CERT-CSIH Domain #2: Event/Incident Detection
Note: The CERT-CSIH certification is being retired on April 30, 2021. Browse current IT and security certifications.
“The SEI will be retiring this CSIH certification program and exam on April 30, 2021. After that date, the SEI will no longer process any candidate applications or certification renewals, it will no longer grant any new CERT CSIH certifications, and the CSIH certification exam will no longer be available for certification candidates. The SEI will maintain existing CERT CSIH certifications on the certified professionals list until they have expired.” — Software Engineering Institute at Carnegie Mellon University
The CERT-CSIH has multiple domains that need to be well understood if you are going to pass the exam. Just as we saw in our previous article relating to Domain #1 and its requirements, we will be taking a deeper look at Domain #2: Event/Incident Detection. This domain is more heavily weighted than the first one, and as such, there is more to learn and understand.
Below are the exam objectives and their weighting:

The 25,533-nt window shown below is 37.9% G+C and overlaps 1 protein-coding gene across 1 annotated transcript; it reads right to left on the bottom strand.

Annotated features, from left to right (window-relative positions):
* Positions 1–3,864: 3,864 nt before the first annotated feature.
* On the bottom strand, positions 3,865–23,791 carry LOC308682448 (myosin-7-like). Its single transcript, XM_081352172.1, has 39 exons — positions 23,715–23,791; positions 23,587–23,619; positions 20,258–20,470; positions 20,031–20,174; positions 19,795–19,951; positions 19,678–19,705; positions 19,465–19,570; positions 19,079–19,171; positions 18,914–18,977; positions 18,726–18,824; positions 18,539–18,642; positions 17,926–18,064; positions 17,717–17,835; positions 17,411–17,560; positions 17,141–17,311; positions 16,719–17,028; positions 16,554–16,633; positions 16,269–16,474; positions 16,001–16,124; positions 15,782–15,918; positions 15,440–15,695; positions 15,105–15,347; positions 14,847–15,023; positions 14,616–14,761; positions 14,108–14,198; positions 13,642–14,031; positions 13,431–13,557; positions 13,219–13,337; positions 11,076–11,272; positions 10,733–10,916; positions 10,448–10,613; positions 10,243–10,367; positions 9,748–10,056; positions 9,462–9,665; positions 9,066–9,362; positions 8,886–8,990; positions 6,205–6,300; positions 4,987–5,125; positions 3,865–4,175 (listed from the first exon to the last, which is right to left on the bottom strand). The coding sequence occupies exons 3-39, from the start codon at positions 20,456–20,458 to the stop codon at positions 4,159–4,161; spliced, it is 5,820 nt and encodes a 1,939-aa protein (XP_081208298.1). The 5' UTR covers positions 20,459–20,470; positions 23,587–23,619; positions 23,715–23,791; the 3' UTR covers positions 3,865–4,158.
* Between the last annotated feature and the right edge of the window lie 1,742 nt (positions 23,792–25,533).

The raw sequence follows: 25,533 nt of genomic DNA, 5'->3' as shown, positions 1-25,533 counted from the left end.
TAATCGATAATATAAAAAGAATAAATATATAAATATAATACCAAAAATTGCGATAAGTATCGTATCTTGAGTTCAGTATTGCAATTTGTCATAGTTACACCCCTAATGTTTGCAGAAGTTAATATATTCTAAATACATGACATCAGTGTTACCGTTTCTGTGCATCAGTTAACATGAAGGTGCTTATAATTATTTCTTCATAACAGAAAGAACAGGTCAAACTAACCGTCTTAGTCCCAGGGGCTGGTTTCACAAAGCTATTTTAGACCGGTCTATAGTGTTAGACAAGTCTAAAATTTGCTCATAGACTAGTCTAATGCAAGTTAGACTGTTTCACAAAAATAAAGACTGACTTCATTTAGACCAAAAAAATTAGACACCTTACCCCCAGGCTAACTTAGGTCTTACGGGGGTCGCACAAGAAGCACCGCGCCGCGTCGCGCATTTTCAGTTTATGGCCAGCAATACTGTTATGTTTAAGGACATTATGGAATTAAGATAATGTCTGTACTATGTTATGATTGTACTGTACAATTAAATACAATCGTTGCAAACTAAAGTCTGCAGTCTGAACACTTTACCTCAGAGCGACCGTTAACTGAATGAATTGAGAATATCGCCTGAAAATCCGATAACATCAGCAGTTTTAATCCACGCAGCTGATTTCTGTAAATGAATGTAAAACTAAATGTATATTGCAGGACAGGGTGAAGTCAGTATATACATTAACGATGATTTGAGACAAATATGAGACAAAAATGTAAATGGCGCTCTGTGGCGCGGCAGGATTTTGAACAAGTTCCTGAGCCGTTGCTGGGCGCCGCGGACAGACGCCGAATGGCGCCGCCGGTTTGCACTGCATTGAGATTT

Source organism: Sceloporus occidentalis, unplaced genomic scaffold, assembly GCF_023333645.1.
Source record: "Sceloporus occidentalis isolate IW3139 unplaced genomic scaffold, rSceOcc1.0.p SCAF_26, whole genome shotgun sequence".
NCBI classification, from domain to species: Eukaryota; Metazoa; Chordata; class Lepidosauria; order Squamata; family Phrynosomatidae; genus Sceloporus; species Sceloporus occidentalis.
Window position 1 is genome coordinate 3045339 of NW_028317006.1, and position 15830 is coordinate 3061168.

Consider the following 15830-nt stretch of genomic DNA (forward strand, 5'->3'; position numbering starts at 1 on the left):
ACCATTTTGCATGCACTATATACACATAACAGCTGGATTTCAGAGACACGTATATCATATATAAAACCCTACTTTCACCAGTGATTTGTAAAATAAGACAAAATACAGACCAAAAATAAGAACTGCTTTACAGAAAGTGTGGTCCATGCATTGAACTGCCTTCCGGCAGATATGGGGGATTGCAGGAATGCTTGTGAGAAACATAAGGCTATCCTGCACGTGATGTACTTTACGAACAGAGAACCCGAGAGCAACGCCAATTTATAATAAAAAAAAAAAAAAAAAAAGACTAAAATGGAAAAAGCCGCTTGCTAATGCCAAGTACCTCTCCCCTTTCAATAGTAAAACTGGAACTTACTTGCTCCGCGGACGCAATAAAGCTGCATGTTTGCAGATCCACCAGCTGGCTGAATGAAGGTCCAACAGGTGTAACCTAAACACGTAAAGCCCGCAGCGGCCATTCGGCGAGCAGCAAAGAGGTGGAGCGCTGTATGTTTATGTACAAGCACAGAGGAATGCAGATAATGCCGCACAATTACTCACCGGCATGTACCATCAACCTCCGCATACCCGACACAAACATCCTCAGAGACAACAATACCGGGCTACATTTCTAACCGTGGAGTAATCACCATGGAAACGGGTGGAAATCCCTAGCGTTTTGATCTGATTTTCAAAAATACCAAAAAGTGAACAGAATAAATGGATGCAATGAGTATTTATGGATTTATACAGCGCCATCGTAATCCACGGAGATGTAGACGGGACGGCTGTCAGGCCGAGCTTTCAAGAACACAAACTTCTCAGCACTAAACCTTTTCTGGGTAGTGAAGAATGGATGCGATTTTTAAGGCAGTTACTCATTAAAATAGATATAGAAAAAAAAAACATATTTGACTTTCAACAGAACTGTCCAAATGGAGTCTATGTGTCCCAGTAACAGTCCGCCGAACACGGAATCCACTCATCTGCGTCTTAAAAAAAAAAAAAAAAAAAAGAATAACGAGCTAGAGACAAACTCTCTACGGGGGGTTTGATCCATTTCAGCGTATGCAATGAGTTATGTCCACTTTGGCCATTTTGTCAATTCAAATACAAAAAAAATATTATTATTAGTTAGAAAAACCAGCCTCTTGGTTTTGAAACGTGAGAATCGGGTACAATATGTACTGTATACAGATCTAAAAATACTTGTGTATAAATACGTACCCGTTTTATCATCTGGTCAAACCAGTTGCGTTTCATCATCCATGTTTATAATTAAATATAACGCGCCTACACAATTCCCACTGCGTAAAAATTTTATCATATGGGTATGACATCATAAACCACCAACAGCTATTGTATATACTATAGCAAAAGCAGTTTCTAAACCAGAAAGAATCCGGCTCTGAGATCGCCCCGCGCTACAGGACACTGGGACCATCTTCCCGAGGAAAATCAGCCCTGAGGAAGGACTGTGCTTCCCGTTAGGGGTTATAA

- Protect Infrastructure 7%
- Event/Incident Detection 17%
- Triage & Analysis 28%
- Respond 40%
- Sustain 8%
Event/Incident Detection covers a whole host of different technologies and practices, so we will take a look at some common examples that you should be familiar with for the exam. Some of these concepts are probably already familiar to most candidates that are looking to certify their CSIH, so we won’t look at too much detail. We will focus on what the exam is looking to gauge in terms of your understanding and knowledge on the subject.
There are many different elements that go into this section of the exam, from monitoring event activity to creating reports in the aftermath of an incident. Even though the exam weighting is at 17%, there is still a lot of information to get through and to understand. We will look at each of the exam subheadings and then go into a little detail about what you could be facing in the exam.
Monitor networks and information systems for security
This is a major part of the incident-handling job role. The main reason is primarily because the detection phase of an incident can mean the difference between a close call, and major damage to the business — both reputational and financial. Detecting suspicious behavior early means that any potential damage that might come about from such an attack is mitigated and disaster is averted.